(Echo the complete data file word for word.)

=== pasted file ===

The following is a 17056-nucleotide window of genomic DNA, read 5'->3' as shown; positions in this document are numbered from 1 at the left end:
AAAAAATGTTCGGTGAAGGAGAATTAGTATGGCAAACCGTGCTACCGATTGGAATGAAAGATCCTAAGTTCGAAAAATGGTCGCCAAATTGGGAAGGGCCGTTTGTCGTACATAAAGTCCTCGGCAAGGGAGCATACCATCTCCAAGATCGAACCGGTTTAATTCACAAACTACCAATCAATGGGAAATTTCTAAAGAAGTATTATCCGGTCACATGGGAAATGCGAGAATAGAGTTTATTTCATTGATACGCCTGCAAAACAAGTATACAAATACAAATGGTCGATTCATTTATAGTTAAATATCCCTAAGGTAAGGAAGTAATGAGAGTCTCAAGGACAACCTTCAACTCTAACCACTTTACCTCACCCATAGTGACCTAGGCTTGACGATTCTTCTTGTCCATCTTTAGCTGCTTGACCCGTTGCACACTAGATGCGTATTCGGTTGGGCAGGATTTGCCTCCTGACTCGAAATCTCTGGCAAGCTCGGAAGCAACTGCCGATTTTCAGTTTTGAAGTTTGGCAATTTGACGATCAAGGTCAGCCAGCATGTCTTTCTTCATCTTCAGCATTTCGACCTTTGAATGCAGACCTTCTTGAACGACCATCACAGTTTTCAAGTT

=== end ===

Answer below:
The following is a 17056-nucleotide window of genomic DNA, read 5'->3' as shown; positions in this document are numbered from 1 at the left end:
AAAAAATGTTCGGTGAAGGAGAATTAGTATGGCAAACCGTGCTACCGATTGGAATGAAAGATCCTAAGTTCGAAAAATGGTCGCCAAATTGGGAAGGGCCGTTTGTCGTACATAAAGTCCTCGGCAAGGGAGCATACCATCTCCAAGATCGAACCGGTTTAATTCACAAACTACCAATCAATGGGAAATTTCTAAAGAAGTATTATCCGGTCACATGGGAAATGCGAGAATAGAGTTTATTTCATTGATACGCCTGCAAAACAAGTATACAAATACAAATGGTCGATTCATTTATAGTTAAATATCCCTAAGGTAAGGAAGTAATGAGAGTCTCAAGGACAACCTTCAACTCTAACCACTTTACCTCACCCATAGTGACCTAGGCTTGACGATTCTTCTTGTCCATCTTTAGCTGCTTGACCCGTTGCACACTAGATGCGTATTCGGTTGGGCAGGATTTGCCTCCTGACTCGAAATCTCTGGCAAGCTCGGAAGCAACTGCCGATTTTCAGTTTTGAAGTTTGGCAATTTGACGATCAAGGTCAGCCAGCATGTCTTTCTTCATCTTCAGCATTTCGACCTTTGAATGCAGACCTTCTTGAACGACCATCACAGTTTTCAAGTT